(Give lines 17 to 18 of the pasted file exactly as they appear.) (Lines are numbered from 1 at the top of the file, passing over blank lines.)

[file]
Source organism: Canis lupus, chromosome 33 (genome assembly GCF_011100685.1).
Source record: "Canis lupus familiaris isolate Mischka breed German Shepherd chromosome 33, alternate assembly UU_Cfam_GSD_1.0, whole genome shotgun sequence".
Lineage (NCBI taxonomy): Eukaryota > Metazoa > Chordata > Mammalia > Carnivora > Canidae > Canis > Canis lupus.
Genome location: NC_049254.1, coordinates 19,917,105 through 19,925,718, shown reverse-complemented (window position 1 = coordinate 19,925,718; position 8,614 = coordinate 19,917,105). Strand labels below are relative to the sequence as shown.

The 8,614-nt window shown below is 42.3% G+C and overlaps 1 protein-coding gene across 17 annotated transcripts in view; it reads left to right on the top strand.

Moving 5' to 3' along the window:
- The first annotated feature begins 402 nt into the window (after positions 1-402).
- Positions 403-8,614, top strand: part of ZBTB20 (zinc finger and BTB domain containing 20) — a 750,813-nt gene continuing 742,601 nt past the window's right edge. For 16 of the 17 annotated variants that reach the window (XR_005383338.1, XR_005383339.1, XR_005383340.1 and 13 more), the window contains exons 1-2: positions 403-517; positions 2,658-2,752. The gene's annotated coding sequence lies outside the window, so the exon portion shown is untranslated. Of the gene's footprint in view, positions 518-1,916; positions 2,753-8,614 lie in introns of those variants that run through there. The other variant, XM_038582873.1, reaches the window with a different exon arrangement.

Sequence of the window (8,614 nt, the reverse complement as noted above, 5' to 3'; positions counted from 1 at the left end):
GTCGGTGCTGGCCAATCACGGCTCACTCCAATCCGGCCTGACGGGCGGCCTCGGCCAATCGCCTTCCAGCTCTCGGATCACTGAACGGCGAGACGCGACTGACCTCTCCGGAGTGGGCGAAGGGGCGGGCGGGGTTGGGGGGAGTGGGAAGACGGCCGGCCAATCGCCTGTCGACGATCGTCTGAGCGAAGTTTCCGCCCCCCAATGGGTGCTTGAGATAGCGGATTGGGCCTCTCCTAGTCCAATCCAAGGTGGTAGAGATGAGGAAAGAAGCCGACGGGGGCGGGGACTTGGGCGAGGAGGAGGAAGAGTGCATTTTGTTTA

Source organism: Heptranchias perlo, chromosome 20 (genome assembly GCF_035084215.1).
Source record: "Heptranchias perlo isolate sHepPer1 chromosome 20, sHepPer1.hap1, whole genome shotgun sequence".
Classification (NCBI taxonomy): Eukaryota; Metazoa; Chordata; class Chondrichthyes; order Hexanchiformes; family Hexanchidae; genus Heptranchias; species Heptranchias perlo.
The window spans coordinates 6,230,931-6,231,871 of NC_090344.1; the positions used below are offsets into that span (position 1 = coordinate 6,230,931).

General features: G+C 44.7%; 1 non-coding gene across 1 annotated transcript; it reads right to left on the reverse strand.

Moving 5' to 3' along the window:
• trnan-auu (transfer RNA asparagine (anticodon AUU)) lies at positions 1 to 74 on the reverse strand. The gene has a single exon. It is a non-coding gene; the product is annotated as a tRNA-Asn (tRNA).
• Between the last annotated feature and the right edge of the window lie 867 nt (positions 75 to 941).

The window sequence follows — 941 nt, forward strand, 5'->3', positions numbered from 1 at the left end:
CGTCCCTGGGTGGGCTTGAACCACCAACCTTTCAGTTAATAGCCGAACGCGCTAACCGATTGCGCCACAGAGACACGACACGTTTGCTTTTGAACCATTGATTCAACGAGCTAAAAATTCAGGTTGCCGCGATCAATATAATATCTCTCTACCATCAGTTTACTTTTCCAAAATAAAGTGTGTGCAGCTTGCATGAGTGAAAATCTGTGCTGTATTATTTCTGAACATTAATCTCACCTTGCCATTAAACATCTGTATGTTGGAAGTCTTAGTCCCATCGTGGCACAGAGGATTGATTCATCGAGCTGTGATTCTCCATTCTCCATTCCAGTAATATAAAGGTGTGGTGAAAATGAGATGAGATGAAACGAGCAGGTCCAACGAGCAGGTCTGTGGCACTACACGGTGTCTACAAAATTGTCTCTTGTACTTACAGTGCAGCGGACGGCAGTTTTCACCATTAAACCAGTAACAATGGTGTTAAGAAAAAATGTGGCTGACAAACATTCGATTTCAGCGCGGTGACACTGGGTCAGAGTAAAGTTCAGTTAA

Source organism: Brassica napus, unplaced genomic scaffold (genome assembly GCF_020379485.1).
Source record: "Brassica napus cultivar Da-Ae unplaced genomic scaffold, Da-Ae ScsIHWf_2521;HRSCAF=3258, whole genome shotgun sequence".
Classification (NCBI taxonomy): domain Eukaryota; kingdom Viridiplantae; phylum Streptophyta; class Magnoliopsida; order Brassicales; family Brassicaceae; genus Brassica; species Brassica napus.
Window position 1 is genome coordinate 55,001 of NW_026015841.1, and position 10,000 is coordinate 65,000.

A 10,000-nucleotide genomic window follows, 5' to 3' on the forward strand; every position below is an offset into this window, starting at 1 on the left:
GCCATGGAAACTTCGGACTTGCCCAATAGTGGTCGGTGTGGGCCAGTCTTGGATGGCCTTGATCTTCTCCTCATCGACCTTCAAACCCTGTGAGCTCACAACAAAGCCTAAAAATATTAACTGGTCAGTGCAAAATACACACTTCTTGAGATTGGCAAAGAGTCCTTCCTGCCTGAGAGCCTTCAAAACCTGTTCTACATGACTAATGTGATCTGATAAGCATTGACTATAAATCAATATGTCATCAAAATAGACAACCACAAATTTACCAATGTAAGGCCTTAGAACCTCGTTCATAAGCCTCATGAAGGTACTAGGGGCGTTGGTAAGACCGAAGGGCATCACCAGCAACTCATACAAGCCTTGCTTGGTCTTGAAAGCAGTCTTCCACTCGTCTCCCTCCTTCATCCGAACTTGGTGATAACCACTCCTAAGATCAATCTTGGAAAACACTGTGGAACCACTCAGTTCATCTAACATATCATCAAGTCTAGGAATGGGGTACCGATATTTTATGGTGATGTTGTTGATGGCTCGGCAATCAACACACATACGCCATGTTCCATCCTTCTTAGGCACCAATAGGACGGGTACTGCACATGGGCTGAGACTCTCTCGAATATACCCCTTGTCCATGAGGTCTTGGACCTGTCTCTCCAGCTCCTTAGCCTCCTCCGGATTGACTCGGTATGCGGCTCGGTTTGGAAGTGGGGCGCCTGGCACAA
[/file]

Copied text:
• trnan-auu (transfer RNA asparagine (anticodon AUU)) lies at positions 1 to 74 on the reverse strand. The gene has a single exon. It is a non-coding gene; the product is annotated as a tRNA-Asn (tRNA).
• Between the last annotated feature and the right edge of the window lie 867 nt (positions 75 to 941).